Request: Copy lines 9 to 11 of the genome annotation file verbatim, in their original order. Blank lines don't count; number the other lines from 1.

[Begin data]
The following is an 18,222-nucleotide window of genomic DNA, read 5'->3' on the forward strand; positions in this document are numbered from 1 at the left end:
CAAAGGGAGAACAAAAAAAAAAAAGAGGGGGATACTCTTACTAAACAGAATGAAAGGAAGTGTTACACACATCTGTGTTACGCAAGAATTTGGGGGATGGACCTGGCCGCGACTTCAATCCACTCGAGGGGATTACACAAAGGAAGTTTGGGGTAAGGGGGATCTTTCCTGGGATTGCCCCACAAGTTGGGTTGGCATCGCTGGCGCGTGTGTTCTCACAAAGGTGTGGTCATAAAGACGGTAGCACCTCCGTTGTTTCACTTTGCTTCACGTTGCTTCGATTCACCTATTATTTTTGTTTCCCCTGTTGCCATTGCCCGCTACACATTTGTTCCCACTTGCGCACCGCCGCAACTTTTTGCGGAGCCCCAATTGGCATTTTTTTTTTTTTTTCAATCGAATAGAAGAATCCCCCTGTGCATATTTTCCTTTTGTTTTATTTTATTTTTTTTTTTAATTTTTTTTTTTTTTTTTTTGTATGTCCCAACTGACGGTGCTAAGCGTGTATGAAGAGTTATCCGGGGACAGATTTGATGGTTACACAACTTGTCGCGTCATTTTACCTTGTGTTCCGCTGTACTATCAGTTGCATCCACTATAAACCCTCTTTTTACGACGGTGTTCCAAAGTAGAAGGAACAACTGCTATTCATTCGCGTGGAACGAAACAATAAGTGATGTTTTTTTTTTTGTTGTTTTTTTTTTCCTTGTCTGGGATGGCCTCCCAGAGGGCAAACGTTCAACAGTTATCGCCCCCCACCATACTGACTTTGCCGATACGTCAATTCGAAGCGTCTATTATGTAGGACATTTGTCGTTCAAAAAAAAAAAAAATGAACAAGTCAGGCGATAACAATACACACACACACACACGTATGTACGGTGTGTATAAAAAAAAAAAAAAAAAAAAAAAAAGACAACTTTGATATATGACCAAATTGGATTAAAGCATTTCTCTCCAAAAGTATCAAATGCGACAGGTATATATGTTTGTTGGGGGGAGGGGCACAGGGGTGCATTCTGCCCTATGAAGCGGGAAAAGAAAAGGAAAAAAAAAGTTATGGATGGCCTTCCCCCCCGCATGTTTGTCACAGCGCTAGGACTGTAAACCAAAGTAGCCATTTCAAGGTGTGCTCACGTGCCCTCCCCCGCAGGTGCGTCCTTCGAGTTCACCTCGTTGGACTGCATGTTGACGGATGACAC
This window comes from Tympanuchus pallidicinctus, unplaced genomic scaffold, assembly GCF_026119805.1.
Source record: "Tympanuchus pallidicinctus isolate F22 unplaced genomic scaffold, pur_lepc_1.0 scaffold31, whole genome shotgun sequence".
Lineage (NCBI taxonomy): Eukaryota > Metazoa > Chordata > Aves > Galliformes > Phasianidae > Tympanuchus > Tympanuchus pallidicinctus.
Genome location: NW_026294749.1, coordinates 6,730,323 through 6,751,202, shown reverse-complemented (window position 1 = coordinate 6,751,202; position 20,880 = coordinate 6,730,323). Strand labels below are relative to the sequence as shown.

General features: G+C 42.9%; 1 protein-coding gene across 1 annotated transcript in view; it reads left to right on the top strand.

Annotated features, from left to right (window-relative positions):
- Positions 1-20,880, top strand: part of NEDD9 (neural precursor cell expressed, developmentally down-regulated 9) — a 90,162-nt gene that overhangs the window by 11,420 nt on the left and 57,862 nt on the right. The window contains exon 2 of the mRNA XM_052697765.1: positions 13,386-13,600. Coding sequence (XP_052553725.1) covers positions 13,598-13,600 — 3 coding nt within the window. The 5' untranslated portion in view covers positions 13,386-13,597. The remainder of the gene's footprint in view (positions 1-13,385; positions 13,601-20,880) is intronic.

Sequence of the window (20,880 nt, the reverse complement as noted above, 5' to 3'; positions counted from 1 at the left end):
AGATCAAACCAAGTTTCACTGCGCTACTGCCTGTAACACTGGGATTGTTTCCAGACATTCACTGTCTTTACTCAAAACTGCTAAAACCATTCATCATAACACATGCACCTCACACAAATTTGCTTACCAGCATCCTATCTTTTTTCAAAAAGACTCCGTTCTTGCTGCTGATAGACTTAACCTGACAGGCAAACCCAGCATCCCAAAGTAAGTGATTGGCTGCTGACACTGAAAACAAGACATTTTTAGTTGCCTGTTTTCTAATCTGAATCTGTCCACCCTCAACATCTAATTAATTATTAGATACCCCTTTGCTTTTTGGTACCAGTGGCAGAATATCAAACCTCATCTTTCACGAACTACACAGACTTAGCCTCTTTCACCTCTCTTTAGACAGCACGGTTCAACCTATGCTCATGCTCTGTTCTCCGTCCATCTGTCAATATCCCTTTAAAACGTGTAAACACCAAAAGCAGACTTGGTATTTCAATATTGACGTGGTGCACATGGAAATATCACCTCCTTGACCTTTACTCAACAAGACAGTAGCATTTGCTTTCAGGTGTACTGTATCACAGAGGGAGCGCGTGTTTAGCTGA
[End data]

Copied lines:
- Positions 1-20,880, top strand: part of NEDD9 (neural precursor cell expressed, developmentally down-regulated 9) — a 90,162-nt gene that overhangs the window by 11,420 nt on the left and 57,862 nt on the right. The window contains exon 2 of the mRNA XM_052697765.1: positions 13,386-13,600. Coding sequence (XP_052553725.1) covers positions 13,598-13,600 — 3 coding nt within the window. The 5' untranslated portion in view covers positions 13,386-13,597. The remainder of the gene's footprint in view (positions 1-13,385; positions 13,601-20,880) is intronic.

Sequence of the window (20,880 nt, the reverse complement as noted above, 5' to 3'; positions counted from 1 at the left end):
AGATCAAACCAAGTTTCACTGCGCTACTGCCTGTAACACTGGGATTGTTTCCAGACATTCACTGTCTTTACTCAAAACTGCTAAAACCATTCATCATAACACATGCACCTCACACAAATTTGCTTACCAGCATCCTATCTTTTTTCAAAAAGACTCCGTTCTTGCTGCTGATAGACTTAACCTGACAGGCAAACCCAGCATCCCAAAGTAAGTGATTGGCTGCTGACACTGAAAACAAGACATTTTTAGTTGCCTGTTTTCTAATCTGAATCTGTCCACCCTCAACATCTAATTAATTATTAGATACCCCTTTGCTTTTTGGTACCAGTGGCAGAATATCAAACCTCATCTTTCACGAACTACACAGACTTAGCCTCTTTCACCTCTCTTTAGACAGCACGGTTCAACCTATGCTCATGCTCTGTTCTCCGTCCATCTGTCAATATCCCTTTAAAACGTGTAAACACCAAAAGCAGACTTGGTATTTCAATATTGACGTGGTGCACATGGAAATATCACCTCCTTGACCTTTACTCAACAAGACAGTAGCATTTGCTTTCAGGTGTACTGTATCACAGAGGGAGCGCGTGTTTAGCTGA